Auschwitz is the German name for the nearby town of Oswiecim, situated about 60 kilometers (37 miles) west of Krakow in southern Poland.
Konzentrationslager Auschwitz-Birkenau was the largest of the Nazi German extermination camps. The exact number of people killed in the camps is not known, but most modern estimates are around 1.1-1.6 million.
June 14, 1940, when the first transport of Polish political prisoner deportees arrived in Auschwitz, is regarded as the date when it began to function.
Over the following years, the camp was expanded and consisted of three main parts: Auschwitz I, Auschwitz II-Birkenau, and Auschwitz III-Monowitz. It also had over 40 sub-camps. At first, Poles were imprisoned and died in the camp. Afterwards, Soviet prisoners of war, Gypsies, and prisoners of other nationalities were also incarcerated there.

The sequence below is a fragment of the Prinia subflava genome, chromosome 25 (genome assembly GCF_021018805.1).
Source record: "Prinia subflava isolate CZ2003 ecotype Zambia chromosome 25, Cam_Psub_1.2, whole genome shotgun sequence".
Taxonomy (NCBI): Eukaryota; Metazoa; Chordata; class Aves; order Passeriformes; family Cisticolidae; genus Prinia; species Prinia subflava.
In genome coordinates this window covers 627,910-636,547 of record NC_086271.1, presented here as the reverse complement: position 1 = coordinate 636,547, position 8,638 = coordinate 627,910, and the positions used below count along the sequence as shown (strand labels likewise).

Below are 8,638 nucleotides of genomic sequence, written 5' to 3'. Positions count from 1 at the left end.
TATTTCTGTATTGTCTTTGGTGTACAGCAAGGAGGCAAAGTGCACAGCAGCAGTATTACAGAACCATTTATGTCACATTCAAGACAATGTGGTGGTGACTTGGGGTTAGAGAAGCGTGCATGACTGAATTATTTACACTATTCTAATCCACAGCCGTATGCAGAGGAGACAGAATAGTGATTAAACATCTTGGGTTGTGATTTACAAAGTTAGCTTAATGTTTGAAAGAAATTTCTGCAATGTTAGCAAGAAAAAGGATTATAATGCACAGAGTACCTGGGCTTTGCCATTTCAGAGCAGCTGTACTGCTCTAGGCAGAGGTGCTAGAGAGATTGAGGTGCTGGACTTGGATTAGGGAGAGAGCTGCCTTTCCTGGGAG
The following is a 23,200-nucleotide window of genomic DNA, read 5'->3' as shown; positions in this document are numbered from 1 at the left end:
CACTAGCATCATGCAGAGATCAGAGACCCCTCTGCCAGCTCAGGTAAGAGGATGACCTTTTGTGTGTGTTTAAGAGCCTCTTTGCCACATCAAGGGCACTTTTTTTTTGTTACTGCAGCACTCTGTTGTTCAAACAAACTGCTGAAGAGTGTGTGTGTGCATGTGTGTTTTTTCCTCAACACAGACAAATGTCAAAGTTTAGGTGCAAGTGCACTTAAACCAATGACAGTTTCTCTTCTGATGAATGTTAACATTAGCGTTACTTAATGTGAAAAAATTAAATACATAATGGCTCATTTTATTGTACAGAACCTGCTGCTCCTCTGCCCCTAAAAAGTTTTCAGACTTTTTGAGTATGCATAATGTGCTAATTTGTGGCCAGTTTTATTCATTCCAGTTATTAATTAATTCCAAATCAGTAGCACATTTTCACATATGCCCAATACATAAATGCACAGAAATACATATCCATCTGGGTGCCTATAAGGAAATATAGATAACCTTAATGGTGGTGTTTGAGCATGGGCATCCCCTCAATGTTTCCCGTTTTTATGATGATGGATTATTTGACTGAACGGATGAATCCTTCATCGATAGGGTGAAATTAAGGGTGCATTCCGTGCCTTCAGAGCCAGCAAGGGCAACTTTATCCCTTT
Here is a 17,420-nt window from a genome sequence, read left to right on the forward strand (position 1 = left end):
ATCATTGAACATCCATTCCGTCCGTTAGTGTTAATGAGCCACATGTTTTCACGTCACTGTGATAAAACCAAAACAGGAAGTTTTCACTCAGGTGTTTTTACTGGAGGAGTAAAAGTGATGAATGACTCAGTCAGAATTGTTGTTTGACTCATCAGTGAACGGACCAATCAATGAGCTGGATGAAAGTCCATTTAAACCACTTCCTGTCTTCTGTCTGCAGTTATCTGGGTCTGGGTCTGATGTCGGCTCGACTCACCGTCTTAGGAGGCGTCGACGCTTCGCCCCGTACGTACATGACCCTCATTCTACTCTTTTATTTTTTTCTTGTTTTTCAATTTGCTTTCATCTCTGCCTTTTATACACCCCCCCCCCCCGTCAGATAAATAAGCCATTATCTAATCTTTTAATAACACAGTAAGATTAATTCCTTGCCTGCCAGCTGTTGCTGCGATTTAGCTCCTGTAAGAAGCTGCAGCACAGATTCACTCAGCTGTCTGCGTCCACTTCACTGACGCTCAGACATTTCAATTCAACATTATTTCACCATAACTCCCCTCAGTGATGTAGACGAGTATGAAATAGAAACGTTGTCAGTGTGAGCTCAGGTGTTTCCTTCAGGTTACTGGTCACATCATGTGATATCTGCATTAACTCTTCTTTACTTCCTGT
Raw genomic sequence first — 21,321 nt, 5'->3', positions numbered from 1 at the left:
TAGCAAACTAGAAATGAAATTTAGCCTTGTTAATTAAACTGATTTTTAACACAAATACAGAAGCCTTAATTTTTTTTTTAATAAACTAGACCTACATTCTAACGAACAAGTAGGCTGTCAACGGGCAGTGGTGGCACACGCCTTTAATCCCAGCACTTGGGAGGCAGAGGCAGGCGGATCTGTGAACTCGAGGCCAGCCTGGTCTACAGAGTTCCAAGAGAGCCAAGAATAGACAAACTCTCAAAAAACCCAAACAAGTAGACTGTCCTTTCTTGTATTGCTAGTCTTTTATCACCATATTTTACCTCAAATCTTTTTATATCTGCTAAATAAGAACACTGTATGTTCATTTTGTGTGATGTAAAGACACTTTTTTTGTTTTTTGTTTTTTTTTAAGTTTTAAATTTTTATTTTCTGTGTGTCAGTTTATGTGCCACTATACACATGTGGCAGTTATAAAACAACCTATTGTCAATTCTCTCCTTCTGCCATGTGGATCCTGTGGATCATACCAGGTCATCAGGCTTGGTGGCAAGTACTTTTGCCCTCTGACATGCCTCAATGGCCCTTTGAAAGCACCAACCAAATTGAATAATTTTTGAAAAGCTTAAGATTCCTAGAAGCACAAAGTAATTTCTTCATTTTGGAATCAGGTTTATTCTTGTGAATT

Beginning in 1942, the camp became the site of the greatest mass murder in the history of humanity, which was committed against the European Jews as part of Hitler’s plan for the complete destruction of that people.
The majority of the Jewish men, women and children deported to Auschwitz were sent to their deaths in the Birkenau gas chambers immediately after arrival. At the end of the war, in an effort to remove the traces of the crimes they had committed, the SS began dismantling and razing the gas chambers, crematoria, and other buildings, as well as burning documents.
Prisoners capable of marching were evacuated into the depths of the Reich. Those who remained behind in the camp were liberated by Red Army soldiers on January 27, 1945.
A July 2, 1947 act of the Polish parliament established the Auschwitz-Birkenau State Museum on the grounds of the two extant parts of the camp, Auschwitz I and Auschwitz II-Birkenau.
The site was added to the UNESCO World Heritage List in 1979.